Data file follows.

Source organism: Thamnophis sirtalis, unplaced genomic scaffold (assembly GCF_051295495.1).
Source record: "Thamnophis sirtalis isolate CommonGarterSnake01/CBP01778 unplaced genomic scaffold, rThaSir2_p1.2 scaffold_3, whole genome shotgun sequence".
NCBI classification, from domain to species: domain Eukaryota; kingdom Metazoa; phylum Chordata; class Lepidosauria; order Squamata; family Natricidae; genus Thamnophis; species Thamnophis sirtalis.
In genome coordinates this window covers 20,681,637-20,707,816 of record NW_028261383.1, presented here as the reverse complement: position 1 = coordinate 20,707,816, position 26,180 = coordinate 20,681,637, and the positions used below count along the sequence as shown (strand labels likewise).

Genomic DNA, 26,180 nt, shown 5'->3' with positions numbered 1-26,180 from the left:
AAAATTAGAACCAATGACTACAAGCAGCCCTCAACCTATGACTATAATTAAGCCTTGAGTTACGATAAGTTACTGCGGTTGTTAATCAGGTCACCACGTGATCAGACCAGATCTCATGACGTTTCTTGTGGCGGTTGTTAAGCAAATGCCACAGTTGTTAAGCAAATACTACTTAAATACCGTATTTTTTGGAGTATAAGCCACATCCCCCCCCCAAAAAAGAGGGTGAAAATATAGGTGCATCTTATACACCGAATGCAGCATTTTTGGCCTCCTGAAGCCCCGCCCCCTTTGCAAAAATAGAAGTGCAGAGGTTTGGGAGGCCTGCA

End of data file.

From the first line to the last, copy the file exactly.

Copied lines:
Source organism: Thamnophis sirtalis, unplaced genomic scaffold (assembly GCF_051295495.1).
Source record: "Thamnophis sirtalis isolate CommonGarterSnake01/CBP01778 unplaced genomic scaffold, rThaSir2_p1.2 scaffold_3, whole genome shotgun sequence".
NCBI classification, from domain to species: domain Eukaryota; kingdom Metazoa; phylum Chordata; class Lepidosauria; order Squamata; family Natricidae; genus Thamnophis; species Thamnophis sirtalis.
In genome coordinates this window covers 20,681,637-20,707,816 of record NW_028261383.1, presented here as the reverse complement: position 1 = coordinate 20,707,816, position 26,180 = coordinate 20,681,637, and the positions used below count along the sequence as shown (strand labels likewise).

Genomic DNA, 26,180 nt, shown 5'->3' with positions numbered 1-26,180 from the left:
AAAATTAGAACCAATGACTACAAGCAGCCCTCAACCTATGACTATAATTAAGCCTTGAGTTACGATAAGTTACTGCGGTTGTTAATCAGGTCACCACGTGATCAGACCAGATCTCATGACGTTTCTTGTGGCGGTTGTTAAGCAAATGCCACAGTTGTTAAGCAAATACTACTTAAATACCGTATTTTTTGGAGTATAAGCCACATCCCCCCCCCAAAAAAGAGGGTGAAAATATAGGTGCATCTTATACACCGAATGCAGCATTTTTGGCCTCCTGAAGCCCCGCCCCCTTTGCAAAAATAGAAGTGCAGAGGTTTGGGAGGCCTGCA